Rudyard Kipling

(30 December 1865 – 18 January 1936 / Bombay)

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The Men That Fought At Minden


A Song of Instruction

The men that fought at Minden, they was rookies in their time --
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  • Rookie Terence George Craddock (6/29/2010 3:02:00 PM)

    The poem titled 'The Men That Fought At Minden' by Rudyard Kipling, contains absolutely no details of this battle. Not even the armies involved nor the location. Why? The theme of the poem is that soldiers were all once ‘rookies in their time’, who became soldiers because of the famous battles they fought in. The veterans earned their privileges and ‘Johnny Raw’ must do most of the donkey work, until he has proven himself.
    Kipling stresses this theme with the line ‘from Minden to Maiwand’. Minden was a battle fought in August 1759 in Germany, against two French armies that threatened Western Germany; while the Battle of Maiwand was fought over a hundred years later in 1880 during the Second Anglo-Afghan War.
    Two interesting events in British military history, are remembered because of The Battle of Minden. The order sent to the British infantry “advance on the beat of drum” was misinterpreted as “advance to the beat of drum”. Thus mistakenly Waldegrave’s brigade, then Kingsley’s advanced and attacked the French line. The French army would have been totally defeated, if Sackville commanding the cavalry, had not disobeyed four separate orders from Prince Ferdinand, to attack during critical phases of the battle. “Sackville’s deputy commander, the Earl of Granby attempted to lead the force forward but was ordered to halt by Sackville.”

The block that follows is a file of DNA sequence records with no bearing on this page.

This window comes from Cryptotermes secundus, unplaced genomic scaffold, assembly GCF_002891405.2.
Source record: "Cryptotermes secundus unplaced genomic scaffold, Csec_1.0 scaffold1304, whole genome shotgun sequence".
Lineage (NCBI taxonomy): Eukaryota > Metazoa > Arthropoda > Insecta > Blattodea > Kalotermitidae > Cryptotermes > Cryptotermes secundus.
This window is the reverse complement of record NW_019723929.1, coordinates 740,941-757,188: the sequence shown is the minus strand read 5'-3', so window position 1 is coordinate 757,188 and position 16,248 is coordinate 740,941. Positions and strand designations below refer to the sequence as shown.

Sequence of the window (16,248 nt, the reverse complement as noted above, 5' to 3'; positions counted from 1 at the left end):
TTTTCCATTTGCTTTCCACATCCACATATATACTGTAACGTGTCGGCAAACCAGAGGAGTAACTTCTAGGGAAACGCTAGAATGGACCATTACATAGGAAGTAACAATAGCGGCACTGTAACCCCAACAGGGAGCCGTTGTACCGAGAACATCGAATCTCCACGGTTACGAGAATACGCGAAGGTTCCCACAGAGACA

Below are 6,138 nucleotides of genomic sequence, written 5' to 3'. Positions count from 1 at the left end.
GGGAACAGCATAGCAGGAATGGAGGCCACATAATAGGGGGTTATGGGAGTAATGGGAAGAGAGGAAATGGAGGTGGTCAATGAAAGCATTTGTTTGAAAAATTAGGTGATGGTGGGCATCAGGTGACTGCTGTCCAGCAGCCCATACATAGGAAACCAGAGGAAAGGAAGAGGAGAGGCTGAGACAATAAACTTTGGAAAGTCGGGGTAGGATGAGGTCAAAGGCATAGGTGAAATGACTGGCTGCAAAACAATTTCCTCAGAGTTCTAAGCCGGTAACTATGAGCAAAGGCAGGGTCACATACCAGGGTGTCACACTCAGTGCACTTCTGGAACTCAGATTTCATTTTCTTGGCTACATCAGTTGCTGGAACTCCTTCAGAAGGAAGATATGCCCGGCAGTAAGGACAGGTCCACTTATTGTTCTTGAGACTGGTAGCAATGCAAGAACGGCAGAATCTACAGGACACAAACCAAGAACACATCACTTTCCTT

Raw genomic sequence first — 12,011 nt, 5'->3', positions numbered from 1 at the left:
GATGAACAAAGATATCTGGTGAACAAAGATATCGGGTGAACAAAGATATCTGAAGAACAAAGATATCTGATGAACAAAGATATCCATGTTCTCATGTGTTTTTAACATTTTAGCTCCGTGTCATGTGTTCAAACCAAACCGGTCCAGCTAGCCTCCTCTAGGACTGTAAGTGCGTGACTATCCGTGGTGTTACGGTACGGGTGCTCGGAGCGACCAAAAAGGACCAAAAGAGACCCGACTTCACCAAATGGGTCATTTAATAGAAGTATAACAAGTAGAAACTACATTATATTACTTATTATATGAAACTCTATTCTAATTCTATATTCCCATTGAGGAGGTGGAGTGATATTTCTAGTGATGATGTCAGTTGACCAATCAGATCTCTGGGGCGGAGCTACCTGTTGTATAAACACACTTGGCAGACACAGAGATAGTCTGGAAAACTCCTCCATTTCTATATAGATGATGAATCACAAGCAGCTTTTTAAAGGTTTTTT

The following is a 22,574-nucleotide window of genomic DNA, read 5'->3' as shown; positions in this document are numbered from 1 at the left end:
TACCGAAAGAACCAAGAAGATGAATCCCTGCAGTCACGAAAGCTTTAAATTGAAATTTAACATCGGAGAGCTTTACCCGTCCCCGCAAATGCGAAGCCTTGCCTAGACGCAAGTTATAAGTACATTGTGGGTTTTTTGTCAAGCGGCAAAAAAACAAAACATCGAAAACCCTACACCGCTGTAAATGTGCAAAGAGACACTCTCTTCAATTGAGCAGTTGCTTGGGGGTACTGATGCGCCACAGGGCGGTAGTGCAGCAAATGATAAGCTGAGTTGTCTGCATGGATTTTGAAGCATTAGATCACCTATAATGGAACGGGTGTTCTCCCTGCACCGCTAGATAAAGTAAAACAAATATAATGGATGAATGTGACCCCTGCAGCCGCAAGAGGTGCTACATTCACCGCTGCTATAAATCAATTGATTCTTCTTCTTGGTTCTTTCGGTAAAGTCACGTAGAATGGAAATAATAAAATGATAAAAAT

At Minden four British infantry regiments, achieved eternal fame, and French Marshal Contades lamented bitterly after the battle, “I never thought to see a single line of infantry break through three lines of cavalry ranked in order of battle and tumble them to ruin.” Major General Waldegrave was promoted to Lieutenant General.
    Sackville was convicted by general court martial for disobeying Prince Ferdinand’s orders. Dismissed from the army by King George II and sentenced never to serve His Majesty in any capacity again. Lucky for the Americans, “in the next reign Sackville, under the name of Lord Germaine, became Secretary for War and directed the operations of the British Army during the American War of Independence. (Report) Reply

  • Veteran Poet - 2,562 Points Is It Poetry (6/29/2009 12:12:00 PM)

    It is saddened..
    .. that history..
    such it is like
    this..was as
    once was then
    now nevers..
    is only good..
    extra credit now..
    Could you even..
    ever understand
    the ways
    of speach now..
    never then.
    can you..
    would you..
    find the time..
    to make them
    do it..? ..iip (Report) Reply

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